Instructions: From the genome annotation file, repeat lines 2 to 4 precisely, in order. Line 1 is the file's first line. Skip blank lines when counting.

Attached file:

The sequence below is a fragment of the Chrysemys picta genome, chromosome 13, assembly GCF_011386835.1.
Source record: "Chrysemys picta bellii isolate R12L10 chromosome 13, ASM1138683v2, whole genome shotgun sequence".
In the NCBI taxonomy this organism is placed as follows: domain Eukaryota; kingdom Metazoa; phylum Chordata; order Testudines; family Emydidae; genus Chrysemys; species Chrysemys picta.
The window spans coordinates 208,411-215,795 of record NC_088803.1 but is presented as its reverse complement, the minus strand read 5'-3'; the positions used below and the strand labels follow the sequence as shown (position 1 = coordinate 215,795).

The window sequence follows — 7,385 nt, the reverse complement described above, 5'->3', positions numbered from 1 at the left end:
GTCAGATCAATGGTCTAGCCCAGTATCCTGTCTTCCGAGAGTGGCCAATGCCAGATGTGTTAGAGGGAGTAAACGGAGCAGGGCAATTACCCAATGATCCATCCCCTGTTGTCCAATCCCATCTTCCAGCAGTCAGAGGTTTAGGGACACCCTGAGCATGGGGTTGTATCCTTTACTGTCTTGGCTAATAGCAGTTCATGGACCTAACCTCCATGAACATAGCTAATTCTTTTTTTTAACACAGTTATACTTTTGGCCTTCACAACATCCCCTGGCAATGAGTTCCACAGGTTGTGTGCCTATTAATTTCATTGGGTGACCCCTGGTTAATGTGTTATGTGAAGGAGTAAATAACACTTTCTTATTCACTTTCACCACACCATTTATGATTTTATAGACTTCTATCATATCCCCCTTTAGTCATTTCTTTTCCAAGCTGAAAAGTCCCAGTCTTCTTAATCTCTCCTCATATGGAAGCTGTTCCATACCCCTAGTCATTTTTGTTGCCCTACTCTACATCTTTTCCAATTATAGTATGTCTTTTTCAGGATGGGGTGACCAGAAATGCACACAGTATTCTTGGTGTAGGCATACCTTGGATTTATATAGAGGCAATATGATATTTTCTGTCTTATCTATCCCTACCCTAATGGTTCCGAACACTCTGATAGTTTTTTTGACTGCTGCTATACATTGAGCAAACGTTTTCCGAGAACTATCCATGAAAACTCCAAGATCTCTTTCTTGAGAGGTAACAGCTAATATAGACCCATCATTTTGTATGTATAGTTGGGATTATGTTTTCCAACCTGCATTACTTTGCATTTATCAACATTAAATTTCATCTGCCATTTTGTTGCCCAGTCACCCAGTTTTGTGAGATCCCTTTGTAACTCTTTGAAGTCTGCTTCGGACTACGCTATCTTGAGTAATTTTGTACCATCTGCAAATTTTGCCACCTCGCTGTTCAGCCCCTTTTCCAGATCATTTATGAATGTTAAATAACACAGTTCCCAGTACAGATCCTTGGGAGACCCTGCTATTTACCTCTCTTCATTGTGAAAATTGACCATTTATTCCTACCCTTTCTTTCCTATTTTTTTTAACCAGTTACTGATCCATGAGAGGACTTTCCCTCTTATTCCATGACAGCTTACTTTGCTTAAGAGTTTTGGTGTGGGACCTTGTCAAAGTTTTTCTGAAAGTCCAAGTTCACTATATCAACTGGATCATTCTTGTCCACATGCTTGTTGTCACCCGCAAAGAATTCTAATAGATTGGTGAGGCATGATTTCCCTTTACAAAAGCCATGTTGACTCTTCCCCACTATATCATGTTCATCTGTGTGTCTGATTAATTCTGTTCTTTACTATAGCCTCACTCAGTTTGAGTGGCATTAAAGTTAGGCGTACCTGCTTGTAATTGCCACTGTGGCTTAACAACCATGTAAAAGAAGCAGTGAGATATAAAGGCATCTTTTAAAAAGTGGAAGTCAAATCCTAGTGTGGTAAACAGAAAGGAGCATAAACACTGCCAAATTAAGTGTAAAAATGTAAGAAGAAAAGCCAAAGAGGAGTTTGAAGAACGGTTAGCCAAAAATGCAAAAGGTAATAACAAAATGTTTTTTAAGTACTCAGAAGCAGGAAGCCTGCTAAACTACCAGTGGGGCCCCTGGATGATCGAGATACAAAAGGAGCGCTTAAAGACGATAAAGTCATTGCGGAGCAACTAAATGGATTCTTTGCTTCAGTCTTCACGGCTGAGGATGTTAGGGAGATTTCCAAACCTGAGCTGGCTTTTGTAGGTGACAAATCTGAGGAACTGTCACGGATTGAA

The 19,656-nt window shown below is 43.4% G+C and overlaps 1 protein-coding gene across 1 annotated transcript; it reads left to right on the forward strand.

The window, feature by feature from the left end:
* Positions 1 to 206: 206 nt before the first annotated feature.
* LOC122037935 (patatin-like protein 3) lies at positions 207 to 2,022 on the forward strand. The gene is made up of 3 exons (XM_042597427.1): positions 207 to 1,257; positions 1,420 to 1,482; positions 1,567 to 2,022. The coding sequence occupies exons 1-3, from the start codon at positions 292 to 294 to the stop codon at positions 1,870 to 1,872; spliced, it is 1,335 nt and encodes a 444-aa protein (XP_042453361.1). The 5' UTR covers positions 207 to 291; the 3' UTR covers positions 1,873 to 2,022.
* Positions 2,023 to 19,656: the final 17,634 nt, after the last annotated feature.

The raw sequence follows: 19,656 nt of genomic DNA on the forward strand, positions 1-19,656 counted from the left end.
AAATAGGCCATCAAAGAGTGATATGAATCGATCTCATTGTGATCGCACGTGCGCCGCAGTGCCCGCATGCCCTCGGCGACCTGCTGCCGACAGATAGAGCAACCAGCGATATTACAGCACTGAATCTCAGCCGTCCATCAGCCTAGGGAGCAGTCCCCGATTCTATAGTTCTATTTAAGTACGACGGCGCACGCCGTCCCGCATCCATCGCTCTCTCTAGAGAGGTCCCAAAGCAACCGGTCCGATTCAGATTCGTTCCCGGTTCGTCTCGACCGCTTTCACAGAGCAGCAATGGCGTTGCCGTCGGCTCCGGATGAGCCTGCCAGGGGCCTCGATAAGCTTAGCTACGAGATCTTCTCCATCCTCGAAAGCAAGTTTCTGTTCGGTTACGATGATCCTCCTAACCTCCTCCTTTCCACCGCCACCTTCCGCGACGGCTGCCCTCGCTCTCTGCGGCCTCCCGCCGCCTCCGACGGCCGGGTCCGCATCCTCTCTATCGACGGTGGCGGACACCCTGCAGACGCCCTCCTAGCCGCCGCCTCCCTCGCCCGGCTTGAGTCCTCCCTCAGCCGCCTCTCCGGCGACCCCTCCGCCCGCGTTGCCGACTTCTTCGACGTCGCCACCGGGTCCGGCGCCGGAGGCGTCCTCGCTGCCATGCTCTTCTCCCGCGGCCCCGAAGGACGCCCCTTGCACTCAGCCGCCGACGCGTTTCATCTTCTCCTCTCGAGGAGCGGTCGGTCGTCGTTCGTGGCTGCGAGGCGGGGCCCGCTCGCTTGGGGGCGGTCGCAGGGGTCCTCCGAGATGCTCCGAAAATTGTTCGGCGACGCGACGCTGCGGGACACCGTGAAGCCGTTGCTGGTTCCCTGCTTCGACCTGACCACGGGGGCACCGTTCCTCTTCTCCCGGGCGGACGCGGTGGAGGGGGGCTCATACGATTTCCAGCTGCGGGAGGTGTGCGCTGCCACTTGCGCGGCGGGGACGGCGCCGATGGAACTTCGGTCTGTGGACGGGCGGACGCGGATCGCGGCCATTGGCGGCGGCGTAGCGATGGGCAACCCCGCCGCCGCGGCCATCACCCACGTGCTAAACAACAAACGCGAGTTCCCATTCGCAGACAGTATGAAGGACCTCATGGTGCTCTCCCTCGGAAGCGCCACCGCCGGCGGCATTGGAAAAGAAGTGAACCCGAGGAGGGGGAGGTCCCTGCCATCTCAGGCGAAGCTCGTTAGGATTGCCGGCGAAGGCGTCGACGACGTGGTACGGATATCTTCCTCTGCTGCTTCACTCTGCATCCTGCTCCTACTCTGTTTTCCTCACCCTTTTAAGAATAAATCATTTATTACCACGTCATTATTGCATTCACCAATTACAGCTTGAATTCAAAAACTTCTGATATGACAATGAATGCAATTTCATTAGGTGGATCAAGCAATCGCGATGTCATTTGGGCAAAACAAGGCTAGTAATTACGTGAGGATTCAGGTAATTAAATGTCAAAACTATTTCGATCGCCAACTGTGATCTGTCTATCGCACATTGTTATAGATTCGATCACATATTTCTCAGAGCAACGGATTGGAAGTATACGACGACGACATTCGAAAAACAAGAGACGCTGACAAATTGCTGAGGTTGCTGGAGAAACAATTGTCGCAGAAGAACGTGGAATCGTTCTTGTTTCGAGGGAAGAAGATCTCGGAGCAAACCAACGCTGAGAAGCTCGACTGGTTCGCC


Source record: "Chrysemys picta bellii isolate R12L10 chromosome 13, ASM1138683v2, whole genome shotgun sequence".
In the NCBI taxonomy this organism is placed as follows: domain Eukaryota; kingdom Metazoa; phylum Chordata; order Testudines; family Emydidae; genus Chrysemys; species Chrysemys picta.
The window spans coordinates 208,411-215,795 of record NC_088803.1 but is presented as its reverse complement, the minus strand read 5'-3'; the positions used below and the strand labels follow the sequence as shown (position 1 = coordinate 215,795).